Healthy Summer Gourmet: Stalking Ontario’s Local and Seasonal Cuisines

There are few things as exciting to a foodie as the start of the outdoor farmers’ market season. It’s the promise of warm weather, tasty treats and the kids enjoying live music and face painting. The gardening workshops and heirloom seedlings help us city folk connect back to our food source. Early summer is a special culinary season, full of local and precious exotic treats that we can only get for such a short time such as the mild, sweet onion flavour of ramps (also known as wild leeks or asparagus), rhubarb (a hot commodity at the markets, so get there early), and if you’re lucky, the first hint of local strawberries.

Shopping at the Withrow Park Farmers’ Market has been a great experience. Now in its third season, Riverdale neighbours have started to catch onto this perfect spot tucked in beside a well-equipped children’s playground.

Another popular and well-stocked market is Evergreens’ Brick Works Farmers’ Market; it could be the lure of walking trails close to the Don Valley or the fact that it takes place in a huge, covered open-air hangar that allows everyone to have a great time, rain or shine. Be sure to go early to avoid disappointment, because most of the spring produce will sell out by 11am. There is a shuttle service from Davisville station and Broadview station if you are going by transit.

As a nutritionist, I cook with healing in mind, and have developed a liking for bitter greens, such as dandelion, and herbs such as burdock. The task of making good food taste gourmet was a lower priority for me because my palette is wired for health, not taste. All of this is about to change.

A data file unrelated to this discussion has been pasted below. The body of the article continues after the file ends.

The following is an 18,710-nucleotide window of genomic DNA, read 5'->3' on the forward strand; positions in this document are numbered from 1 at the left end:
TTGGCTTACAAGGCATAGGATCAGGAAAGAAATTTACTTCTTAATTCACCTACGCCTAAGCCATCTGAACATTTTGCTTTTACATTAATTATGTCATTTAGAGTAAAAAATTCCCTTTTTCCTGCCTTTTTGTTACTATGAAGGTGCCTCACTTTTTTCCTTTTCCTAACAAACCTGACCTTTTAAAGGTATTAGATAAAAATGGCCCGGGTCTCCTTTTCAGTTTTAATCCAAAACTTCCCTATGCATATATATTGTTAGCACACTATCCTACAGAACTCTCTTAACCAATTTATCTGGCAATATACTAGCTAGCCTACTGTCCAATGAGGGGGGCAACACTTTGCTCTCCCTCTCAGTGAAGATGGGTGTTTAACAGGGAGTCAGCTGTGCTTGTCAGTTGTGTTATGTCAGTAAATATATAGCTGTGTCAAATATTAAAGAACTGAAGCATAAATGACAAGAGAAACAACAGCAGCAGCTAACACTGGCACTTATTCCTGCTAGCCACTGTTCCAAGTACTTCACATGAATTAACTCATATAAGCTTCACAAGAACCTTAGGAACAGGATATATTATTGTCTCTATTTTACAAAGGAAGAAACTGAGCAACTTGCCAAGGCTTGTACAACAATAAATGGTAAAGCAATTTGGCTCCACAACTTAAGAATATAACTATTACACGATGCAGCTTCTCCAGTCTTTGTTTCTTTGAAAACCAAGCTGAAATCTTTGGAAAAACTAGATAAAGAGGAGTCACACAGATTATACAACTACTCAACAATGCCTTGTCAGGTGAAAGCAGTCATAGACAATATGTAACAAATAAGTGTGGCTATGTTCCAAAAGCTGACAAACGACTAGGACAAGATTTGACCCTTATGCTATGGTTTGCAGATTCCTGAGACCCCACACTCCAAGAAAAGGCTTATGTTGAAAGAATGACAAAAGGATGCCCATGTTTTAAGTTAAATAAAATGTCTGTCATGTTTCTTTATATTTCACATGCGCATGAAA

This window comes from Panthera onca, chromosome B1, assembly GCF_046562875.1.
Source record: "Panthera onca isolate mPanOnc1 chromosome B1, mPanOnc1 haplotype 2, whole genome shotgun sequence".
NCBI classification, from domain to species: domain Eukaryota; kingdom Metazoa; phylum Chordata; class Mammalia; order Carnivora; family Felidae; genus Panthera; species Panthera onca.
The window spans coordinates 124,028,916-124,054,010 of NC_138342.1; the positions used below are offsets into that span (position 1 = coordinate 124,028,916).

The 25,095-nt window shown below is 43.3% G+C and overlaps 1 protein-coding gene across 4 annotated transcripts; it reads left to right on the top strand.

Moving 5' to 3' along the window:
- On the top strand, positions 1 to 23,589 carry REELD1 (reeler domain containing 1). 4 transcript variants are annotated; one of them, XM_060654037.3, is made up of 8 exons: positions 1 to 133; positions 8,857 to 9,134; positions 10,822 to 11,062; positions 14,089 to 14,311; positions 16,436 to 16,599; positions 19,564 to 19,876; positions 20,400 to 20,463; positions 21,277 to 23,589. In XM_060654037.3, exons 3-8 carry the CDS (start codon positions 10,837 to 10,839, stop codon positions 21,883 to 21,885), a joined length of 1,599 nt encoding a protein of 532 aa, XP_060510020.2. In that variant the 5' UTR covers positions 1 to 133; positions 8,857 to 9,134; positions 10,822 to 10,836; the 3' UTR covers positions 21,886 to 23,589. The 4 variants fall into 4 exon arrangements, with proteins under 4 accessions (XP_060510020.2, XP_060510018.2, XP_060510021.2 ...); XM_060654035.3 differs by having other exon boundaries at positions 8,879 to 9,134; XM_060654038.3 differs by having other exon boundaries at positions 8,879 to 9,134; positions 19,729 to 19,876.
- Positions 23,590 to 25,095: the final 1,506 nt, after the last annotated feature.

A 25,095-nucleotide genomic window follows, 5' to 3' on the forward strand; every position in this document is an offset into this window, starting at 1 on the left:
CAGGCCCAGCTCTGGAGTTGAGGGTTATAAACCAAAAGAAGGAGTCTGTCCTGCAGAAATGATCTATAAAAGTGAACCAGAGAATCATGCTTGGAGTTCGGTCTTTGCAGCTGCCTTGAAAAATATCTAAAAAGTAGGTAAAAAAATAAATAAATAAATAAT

Down at the Brick Works Market, I had the pleasure of meeting Ezra Title, chef and owner of Chezvous Dining. He uses locally grown and organic ingredients to create gourmet meals for his clients and market attendees. Paul McConvey and Mike Ward of Kaleidoscope Entertainment thought the two of us would make a winning combination. And so they have cast Ezra and myself in a new cooking show debuting on the Viva channel (sister channel to the W network) called Healthy Gourmet.

In each episode, I will be defending the “nutrition” corner, while Ezra will ensure the “taste” corner wins. We will go head-to-head over each recipe, with the goal being to help people find the right balance between food that is healthy for the heart and tasty for the tongue. I think this nutrition-oriented gourmet cooking show is long overdue, and I’m looking forward to showcasing healthy ingredients that can be found in many health food stores and markets around the city.